given moment in time, many events don’t happen, but we consider only those that violated
norms or expectations (Gerstenberg & Stephan, 2021; Henne, Niemi, Pinillos, De Brigard, &
Knobe, 2019; Stephan, Willemsen, & Gerstenberg, 2017). A defining feature of this research
is that abnormality is investigated in a very broad sense: not only causal factors that violate
descriptive or statistical norms influence causal judgments but also factors transgressing
prescriptive rules, or functional norms (Alicke & Rose, 2012; Henne, O’Neill, Bello,
Khemlani, & De Brigard, 2019; Icard et al., 2017; Knobe, 2009; Kominsky & Phillips, 2019;
Willemsen & Kirfel, 2019). Prescriptive norms such as rules, moral norms or moral obligations
have a similar influence on causal judgments (Alicke, 2000; Knobe & Fraser, 2008), often
increasing people’s causal attributions to those factors that violate these norms.
Given the uniform influence of various kinds of norms, Knobe and Shapiro (2021)
argue that proximate causation is determined by the influence of normality, broadly construed,
on people’s ordinary causal judgments. According to their argument, Duerr’s action in Watson
v. Kentucky (intentionally throwing a match into a puddle of gasoline) is perceived as more
abnormal, both in a prescriptive and statistical sense, than the defendant’s (spilling gas while
unloading a truck).
The paradigmatic test case for research on normality is a conjunctive causal structure
in which two simultaneously acting causes bring about an outcome (both necessary and only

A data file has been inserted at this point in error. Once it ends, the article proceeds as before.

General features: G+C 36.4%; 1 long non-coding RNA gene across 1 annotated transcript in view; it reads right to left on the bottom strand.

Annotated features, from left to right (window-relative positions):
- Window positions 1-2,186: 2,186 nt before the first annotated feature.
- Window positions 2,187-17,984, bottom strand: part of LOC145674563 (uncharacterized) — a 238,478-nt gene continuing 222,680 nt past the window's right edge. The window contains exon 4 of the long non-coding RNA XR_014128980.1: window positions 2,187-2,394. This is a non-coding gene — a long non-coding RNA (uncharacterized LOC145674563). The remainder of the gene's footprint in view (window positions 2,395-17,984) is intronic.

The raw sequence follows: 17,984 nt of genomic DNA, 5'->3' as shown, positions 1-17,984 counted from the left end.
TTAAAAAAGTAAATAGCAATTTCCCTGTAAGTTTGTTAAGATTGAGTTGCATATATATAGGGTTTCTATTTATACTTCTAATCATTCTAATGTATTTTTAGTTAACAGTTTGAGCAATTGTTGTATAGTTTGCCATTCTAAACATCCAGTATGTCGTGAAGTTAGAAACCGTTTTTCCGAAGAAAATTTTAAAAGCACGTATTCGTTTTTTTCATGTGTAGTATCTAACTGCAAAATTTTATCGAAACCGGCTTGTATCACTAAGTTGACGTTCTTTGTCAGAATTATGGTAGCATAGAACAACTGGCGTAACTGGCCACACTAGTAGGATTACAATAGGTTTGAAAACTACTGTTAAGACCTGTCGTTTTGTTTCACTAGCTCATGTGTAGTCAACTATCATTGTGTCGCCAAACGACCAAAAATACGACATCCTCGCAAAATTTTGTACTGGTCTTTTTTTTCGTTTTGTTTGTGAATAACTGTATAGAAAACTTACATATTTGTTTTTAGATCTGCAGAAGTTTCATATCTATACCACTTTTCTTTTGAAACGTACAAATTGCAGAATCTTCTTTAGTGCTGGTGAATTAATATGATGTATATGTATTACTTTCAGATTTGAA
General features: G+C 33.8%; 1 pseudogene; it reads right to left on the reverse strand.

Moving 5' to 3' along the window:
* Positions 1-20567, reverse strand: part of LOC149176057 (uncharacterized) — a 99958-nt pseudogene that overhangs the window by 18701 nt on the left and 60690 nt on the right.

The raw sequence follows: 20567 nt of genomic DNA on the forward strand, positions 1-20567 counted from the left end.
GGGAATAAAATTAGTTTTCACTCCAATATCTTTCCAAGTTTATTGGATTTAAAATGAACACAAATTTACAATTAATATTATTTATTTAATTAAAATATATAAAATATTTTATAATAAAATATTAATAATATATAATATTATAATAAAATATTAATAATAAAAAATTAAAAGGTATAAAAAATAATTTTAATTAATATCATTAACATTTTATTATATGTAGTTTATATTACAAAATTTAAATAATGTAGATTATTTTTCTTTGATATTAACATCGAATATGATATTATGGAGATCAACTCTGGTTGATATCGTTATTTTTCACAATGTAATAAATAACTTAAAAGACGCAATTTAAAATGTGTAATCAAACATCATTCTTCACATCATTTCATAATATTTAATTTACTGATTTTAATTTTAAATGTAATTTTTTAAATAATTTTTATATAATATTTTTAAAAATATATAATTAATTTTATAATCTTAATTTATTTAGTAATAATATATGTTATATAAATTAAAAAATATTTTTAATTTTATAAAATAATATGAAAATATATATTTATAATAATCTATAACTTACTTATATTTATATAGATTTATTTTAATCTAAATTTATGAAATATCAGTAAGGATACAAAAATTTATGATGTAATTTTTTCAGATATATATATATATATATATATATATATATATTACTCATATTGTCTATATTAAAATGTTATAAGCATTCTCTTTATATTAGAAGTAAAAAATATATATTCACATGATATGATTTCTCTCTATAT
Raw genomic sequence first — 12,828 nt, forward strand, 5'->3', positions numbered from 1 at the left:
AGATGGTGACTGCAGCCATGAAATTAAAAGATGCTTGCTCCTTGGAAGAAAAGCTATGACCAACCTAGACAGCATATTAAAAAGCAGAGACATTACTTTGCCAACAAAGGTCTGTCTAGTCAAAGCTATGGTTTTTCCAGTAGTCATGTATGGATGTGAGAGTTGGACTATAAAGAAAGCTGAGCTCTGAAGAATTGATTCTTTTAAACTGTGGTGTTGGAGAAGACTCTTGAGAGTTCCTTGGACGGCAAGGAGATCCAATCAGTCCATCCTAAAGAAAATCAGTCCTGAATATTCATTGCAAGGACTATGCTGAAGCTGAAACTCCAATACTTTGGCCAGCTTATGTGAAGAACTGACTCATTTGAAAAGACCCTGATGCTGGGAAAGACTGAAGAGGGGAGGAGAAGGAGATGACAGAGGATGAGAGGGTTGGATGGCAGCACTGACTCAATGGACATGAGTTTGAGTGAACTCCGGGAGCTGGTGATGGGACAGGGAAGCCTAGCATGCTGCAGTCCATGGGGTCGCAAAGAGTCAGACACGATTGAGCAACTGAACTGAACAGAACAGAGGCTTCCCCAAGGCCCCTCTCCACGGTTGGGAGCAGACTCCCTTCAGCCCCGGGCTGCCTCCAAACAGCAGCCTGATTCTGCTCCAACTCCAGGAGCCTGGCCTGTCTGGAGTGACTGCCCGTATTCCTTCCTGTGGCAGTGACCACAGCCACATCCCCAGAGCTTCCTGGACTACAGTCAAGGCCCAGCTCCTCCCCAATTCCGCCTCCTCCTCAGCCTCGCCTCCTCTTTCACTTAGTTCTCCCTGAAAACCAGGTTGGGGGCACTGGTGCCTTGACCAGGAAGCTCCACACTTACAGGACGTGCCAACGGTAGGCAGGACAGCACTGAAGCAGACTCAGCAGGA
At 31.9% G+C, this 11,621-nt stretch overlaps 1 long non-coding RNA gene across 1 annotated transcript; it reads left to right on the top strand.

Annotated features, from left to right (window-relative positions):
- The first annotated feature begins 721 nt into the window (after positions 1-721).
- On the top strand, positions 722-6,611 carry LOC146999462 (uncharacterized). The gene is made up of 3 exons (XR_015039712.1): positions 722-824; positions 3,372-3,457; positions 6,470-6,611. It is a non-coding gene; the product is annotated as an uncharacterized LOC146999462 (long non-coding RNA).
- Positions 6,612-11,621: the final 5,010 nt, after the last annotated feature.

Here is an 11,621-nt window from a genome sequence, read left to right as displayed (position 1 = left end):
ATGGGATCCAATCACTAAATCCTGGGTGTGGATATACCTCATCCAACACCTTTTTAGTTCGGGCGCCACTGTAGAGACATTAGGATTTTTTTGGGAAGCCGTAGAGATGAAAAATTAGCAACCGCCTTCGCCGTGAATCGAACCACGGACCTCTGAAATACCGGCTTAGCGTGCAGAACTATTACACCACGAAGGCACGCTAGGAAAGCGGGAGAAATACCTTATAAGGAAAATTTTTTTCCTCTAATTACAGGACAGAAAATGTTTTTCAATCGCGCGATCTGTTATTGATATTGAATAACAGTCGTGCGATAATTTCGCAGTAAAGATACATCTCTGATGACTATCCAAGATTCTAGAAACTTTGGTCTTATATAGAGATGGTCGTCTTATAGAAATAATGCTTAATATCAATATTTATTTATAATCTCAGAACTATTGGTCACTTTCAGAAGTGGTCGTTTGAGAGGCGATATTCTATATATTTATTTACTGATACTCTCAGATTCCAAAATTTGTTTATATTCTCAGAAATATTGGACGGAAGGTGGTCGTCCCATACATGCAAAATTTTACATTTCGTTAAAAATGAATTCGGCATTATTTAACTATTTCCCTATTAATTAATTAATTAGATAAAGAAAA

jointly sufficient). The two causes differ in terms of their normality status, that is, one cause is
normal or norm-corresponding while the other one is abnormal or norm-violating. Knobe &
Shapiro’s argument about prominent cases of proximate causation in tort law draws on this
kind of research, but at the same time neglects that these legal, real-world cases rarely mirror
the idealized structure of simultaneous conjunctive causation that is often used in psychological
A Novel Causal Structure: Causal Chains
Consider again the case of Watson v. Kentucky. Here, the two causes do not
simultaneously occur, but rather, one depends on and is to some extent caused by the other. In
fact, Duerr would not have considered throwing a match onto the street in malicious intent if
it wasn’t for the spilled gasoline. That is, the first cause actually enables the second cause to
occur. Although Knobe and Shapiro make an intuitively compelling case for why in these cases
the proximate cause can be identified by normality alone, the question arises to what extent the
psychological research they draw on matches with the tort law cases they analyze. The primary
goal of the experiments presented in this chapter is thus to investigate how normality affects
causal selection in chain structures, that is, in cases where harm is brought about by several
causes-in-fact which a) occur successively rather than simultaneously, and b) are themselves
causally connected (such as a causal chain A → B → C). If people indeed predominantly select
the more (statistically or morally) abnormal factor as proximate cause in such structures as
well, this would lend additional support to Knobe & Shapiro’s (2021) argument.
While people’s reasoning about causal chains has been subject to extensive